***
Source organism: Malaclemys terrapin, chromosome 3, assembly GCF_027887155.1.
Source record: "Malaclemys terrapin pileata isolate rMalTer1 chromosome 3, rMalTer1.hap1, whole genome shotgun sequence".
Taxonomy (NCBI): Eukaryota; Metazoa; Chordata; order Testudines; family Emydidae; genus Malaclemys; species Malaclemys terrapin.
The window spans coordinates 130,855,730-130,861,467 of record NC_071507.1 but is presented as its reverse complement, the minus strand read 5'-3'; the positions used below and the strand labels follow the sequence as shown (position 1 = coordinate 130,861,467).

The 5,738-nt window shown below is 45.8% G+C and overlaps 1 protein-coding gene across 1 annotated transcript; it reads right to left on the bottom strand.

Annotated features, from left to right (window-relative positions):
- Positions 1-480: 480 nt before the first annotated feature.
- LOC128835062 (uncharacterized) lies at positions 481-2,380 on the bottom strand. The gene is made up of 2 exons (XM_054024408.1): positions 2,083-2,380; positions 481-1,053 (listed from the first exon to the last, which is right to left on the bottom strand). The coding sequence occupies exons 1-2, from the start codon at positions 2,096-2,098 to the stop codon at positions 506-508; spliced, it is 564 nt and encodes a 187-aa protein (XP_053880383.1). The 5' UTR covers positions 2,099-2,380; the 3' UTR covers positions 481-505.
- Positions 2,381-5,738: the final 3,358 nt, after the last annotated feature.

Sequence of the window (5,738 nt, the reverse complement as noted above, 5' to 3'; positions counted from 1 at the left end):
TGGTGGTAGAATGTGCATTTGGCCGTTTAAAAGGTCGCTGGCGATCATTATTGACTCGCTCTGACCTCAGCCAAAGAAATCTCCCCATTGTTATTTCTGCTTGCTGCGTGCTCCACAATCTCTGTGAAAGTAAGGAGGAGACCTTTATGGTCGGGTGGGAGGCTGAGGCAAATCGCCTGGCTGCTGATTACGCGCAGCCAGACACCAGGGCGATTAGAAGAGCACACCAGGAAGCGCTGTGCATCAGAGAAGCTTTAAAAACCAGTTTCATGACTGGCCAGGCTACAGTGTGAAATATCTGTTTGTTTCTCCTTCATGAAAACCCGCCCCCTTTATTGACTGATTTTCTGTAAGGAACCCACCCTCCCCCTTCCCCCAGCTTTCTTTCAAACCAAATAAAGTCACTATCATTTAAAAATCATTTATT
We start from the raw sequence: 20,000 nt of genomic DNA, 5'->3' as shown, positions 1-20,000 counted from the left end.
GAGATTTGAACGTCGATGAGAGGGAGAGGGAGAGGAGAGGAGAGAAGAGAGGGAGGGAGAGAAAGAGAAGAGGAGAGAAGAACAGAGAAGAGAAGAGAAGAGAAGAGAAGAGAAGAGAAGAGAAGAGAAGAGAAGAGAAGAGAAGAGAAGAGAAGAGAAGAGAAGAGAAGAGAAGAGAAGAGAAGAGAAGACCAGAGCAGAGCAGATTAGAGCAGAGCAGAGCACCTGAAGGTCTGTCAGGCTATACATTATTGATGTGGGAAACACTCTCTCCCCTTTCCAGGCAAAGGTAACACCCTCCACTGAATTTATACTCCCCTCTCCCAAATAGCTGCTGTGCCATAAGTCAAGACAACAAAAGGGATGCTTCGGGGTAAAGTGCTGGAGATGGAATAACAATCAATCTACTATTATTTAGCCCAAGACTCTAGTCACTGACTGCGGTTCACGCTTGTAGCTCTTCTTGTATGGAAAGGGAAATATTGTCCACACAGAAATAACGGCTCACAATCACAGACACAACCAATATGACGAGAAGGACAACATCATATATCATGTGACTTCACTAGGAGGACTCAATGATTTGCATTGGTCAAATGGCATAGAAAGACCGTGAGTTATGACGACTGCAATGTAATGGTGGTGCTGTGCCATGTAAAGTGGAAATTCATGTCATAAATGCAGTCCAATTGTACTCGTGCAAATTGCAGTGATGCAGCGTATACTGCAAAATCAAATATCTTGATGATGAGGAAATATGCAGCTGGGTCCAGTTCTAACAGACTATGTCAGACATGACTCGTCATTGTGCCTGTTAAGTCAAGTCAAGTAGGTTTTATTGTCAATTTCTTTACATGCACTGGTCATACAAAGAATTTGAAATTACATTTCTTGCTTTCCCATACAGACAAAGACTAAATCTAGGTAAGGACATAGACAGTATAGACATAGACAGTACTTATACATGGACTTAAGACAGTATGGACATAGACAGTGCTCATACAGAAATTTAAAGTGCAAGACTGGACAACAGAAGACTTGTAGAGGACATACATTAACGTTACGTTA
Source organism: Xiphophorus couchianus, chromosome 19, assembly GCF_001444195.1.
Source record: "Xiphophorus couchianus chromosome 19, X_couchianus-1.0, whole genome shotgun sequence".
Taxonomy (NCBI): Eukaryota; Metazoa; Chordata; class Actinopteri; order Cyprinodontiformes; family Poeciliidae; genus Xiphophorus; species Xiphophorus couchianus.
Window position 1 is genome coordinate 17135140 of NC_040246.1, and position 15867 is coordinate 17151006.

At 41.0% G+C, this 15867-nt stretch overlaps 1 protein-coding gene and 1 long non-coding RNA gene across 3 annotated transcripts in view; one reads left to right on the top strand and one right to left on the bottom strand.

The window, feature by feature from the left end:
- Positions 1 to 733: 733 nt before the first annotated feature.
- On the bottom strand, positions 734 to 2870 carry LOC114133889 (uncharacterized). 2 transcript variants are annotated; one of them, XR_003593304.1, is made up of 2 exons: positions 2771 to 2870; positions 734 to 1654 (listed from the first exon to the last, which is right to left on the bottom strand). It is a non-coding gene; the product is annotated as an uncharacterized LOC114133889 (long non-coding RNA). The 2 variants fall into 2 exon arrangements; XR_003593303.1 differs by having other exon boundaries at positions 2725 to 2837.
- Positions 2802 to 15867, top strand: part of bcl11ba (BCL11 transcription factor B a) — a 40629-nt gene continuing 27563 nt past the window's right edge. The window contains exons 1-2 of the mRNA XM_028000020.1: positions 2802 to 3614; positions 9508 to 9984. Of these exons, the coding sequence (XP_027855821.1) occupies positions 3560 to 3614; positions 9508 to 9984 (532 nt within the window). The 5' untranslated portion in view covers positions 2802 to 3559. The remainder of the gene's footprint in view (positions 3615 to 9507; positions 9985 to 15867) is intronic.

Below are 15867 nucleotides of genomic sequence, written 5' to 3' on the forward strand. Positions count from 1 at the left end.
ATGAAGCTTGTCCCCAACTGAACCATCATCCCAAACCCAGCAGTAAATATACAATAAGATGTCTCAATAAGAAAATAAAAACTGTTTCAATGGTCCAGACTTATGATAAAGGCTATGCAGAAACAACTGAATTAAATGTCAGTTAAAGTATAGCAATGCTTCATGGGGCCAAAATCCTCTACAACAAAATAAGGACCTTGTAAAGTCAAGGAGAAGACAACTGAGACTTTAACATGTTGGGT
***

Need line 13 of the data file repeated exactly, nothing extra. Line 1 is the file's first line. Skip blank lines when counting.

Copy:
GAGATTTGAACGTCGATGAGAGGGAGAGGGAGAGGAGAGGAGAGAAGAGAGGGAGGGAGAGAAAGAGAAGAGGAGAGAAGAACAGAGAAGAGAAGAGAAGAGAAGAGAAGAGAAGAGAAGAGAAGAGAAGAGAAGAGAAGAGAAGAGAAGAGAAGAGAAGAGAAGAGAAGAGAAGAGAAGAGAAGAGAAGACCAGAGCAGAGCAGATTAGAGCAGAGCAGAGCACCTGAAGGTCTGTCAGGCTATACATTATTGATGTGGGAAACACTCTCTCCCCTTTCCAGGCAAAGGTAACACCCTCCACTGAATTTATACTCCCCTCTCCCAAATAGCTGCTGTGCCATAAGTCAAGACAACAAAAGGGATGCTTCGGGGTAAAGTGCTGGAGATGGAATAACAATCAATCTACTATTATTTAGCCCAAGACTCTAGTCACTGACTGCGGTTCACGCTTGTAGCTCTTCTTGTATGGAAAGGGAAATATTGTCCACACAGAAATAACGGCTCACAATCACAGACACAACCAATATGACGAGAAGGACAACATCATATATCATGTGACTTCACTAGGAGGACTCAATGATTTGCATTGGTCAAATGGCATAGAAAGACCGTGAGTTATGACGACTGCAATGTAATGGTGGTGCTGTGCCATGTAAAGTGGAAATTCATGTCATAAATGCAGTCCAATTGTACTCGTGCAAATTGCAGTGATGCAGCGTATACTGCAAAATCAAATATCTTGATGATGAGGAAATATGCAGCTGGGTCCAGTTCTAACAGACTATGTCAGACATGACTCGTCATTGTGCCTGTTAAGTCAAGTCAAGTAGGTTTTATTGTCAATTTCTTTACATGCACTGGTCATACAAAGAATTTGAAATTACATTTCTTGCTTTCCCATACAGACAAAGACTAAATCTAGGTAAGGACATAGACAGTATAGACATAGACAGTACTTATACATGGACTTAAGACAGTATGGACATAGACAGTGCTCATACAGAAATTTAAAGTGCAAGACTGGACAACAGAAGACTTGTAGAGGACATACATTAACGTTACGTTA